The process of matching parts in a layup has been partially automated. A camera is mounted onto the cutter beam to view the material to be cut. As the camera views the material, it also analyzes the pattern and provides data for modifying the nest or marker to ensure that the necessary parts with pattern are properly aligned. In current cutter systems, the camera is mounted on the opposite side of the cutter head in order to minimize interference between the cutter head and the camera's field of view. As the camera and the cutter head are mounted on opposite sides of the cutter beam, an offset between the cutting tool and the camera is established.
 The tool offset between the cutting tool and the camera presents a number of problems. One problem is that when the layup is moved onto the cutter table from the spreader table and the cutter beam is moved to the leading edge of the cutter table to start cutting operation, the camera cannot view and analyze the layup that is disposed within the tool offset between the cutter tool and the camera. Therefore, a smaller marker or nesting layout are generated such that the camera can visit all match points. Smaller marker usually results in less efficient use of material.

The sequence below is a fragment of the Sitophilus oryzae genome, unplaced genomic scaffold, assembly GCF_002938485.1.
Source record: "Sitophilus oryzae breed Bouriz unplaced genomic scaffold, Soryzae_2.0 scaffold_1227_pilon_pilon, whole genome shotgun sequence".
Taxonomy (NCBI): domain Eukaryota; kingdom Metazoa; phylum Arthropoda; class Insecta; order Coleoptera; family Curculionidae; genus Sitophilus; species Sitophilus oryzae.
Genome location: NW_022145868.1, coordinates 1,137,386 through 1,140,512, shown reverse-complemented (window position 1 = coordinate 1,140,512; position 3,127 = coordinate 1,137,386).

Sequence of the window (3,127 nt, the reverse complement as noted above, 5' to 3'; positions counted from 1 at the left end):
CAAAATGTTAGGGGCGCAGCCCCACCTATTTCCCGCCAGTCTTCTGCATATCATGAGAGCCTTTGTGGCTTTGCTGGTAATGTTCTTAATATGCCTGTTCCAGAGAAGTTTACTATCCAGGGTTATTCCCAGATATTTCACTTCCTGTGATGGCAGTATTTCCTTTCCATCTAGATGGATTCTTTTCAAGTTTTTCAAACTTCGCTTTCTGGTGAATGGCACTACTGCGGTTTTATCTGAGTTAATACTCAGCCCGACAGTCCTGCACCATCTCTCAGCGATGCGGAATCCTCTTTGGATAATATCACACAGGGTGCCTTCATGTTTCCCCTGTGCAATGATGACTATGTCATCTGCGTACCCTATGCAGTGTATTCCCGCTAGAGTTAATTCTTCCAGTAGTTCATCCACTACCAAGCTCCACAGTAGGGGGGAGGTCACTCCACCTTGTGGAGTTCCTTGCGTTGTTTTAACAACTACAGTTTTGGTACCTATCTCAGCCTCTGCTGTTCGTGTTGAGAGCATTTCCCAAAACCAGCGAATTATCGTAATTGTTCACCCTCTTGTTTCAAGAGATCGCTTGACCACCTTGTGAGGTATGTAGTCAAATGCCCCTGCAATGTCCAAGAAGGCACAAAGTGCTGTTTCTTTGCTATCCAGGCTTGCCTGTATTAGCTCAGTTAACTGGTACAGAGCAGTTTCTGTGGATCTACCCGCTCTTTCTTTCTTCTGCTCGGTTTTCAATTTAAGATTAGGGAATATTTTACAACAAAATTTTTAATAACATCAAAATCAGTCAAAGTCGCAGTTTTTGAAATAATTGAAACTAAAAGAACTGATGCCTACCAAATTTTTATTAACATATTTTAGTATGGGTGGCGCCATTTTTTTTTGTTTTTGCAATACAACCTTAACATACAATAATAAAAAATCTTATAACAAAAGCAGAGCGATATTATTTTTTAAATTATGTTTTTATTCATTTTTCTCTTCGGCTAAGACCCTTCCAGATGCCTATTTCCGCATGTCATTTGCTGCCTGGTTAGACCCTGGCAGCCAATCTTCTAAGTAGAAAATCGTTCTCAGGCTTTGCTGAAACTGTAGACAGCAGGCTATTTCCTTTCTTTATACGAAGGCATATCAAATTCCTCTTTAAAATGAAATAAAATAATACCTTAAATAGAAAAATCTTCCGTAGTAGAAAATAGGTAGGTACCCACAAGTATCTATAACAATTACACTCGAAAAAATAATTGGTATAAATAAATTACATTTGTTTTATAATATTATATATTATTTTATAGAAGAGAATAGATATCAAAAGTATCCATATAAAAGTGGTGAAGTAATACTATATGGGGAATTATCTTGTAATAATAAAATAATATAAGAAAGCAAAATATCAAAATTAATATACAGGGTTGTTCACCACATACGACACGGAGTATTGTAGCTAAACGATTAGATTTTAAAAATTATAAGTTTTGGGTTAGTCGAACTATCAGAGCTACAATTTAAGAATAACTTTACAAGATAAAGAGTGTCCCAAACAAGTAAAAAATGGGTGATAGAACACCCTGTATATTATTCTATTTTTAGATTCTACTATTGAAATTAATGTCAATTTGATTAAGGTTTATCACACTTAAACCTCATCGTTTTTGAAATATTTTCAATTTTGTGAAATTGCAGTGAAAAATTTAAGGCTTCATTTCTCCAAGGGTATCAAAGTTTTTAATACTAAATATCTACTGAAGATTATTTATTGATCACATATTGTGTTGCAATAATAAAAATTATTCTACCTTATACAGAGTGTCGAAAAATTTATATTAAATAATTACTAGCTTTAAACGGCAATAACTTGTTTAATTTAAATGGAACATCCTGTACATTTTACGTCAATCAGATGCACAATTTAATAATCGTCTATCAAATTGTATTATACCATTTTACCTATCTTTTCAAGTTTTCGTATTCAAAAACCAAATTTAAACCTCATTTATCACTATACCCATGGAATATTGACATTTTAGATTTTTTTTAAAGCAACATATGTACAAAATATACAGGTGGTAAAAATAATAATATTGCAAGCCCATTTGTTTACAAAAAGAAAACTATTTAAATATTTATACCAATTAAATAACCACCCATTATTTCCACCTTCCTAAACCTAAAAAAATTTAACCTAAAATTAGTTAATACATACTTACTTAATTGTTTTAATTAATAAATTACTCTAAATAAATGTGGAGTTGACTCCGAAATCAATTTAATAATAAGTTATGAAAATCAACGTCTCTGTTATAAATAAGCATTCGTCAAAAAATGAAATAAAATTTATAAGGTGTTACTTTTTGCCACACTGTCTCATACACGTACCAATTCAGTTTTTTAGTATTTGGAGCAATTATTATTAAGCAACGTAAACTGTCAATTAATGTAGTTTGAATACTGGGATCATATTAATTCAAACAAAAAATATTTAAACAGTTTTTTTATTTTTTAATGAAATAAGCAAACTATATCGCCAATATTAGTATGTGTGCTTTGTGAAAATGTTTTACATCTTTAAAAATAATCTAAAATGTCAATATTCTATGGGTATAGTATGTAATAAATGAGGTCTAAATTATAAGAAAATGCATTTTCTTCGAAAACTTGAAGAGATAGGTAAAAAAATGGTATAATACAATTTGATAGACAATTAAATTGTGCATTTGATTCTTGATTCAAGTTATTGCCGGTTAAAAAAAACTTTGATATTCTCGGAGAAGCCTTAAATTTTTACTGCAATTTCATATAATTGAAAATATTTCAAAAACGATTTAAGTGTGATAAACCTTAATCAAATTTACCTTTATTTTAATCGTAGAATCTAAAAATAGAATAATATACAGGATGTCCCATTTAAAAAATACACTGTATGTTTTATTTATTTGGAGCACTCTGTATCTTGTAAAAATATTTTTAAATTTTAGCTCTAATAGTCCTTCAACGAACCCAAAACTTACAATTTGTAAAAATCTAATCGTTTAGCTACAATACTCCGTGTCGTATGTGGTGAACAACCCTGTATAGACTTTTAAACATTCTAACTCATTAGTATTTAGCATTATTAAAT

Another major shortcoming of the existing system is that the offset reduces usable area of the cutter table. Reduction in cutter table usable space is highly undesirable since the chance of matching all parts is reduced. If some parts that need to be matched are out of reach of the camera and the cutter head, then the cutter cannot proceed with the cutting operation. This requires an operator to manually attempt to match the necessary pieces. For the operator to successfully match various parts of the layup, the operator must be highly skilled and spend a great deal of time. The problem of fitting larger layups onto the cutter table is exacerbated by newer conveyorized tables. The conveyorized tables are much shorter than conventional cutter tables and include a much smaller conveyorized bristle surface. While the conveyorized tables save floor space in the shop and reduce size and cost of the expensive bristle surface, it is more difficult to match all the necessary pieces since much smaller layup can fit onto the table. Additionally, smaller usable area of the cutter table results in a greater number of layup to yield the same quantity of parts. This reduces efficiency of the operation.